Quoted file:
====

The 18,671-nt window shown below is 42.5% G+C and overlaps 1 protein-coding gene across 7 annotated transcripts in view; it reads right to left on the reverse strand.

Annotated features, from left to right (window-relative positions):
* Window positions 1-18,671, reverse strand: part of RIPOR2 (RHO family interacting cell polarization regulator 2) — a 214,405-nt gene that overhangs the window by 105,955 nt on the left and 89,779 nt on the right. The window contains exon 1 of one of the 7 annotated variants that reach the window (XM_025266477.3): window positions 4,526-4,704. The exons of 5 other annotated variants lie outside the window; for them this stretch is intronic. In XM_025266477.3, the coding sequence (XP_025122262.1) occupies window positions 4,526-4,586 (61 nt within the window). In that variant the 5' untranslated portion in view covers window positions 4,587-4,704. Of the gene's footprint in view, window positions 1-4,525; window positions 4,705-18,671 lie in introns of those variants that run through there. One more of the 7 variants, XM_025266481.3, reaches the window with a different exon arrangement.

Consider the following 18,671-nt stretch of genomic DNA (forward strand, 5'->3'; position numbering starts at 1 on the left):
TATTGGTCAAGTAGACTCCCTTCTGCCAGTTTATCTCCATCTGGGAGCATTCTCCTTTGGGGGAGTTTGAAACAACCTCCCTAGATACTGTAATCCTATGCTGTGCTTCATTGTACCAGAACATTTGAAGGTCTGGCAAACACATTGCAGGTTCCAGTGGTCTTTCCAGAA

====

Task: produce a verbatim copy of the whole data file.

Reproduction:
The 18,671-nt window shown below is 42.5% G+C and overlaps 1 protein-coding gene across 7 annotated transcripts in view; it reads right to left on the reverse strand.

Annotated features, from left to right (window-relative positions):
* Window positions 1-18,671, reverse strand: part of RIPOR2 (RHO family interacting cell polarization regulator 2) — a 214,405-nt gene that overhangs the window by 105,955 nt on the left and 89,779 nt on the right. The window contains exon 1 of one of the 7 annotated variants that reach the window (XM_025266477.3): window positions 4,526-4,704. The exons of 5 other annotated variants lie outside the window; for them this stretch is intronic. In XM_025266477.3, the coding sequence (XP_025122262.1) occupies window positions 4,526-4,586 (61 nt within the window). In that variant the 5' untranslated portion in view covers window positions 4,587-4,704. Of the gene's footprint in view, window positions 1-4,525; window positions 4,705-18,671 lie in introns of those variants that run through there. One more of the 7 variants, XM_025266481.3, reaches the window with a different exon arrangement.

Consider the following 18,671-nt stretch of genomic DNA (forward strand, 5'->3'; position numbering starts at 1 on the left):
TATTGGTCAAGTAGACTCCCTTCTGCCAGTTTATCTCCATCTGGGAGCATTCTCCTTTGGGGGAGTTTGAAACAACCTCCCTAGATACTGTAATCCTATGCTGTGCTTCATTGTACCAGAACATTTGAAGGTCTGGCAAACACATTGCAGGTTCCAGTGGTCTTTCCAGAA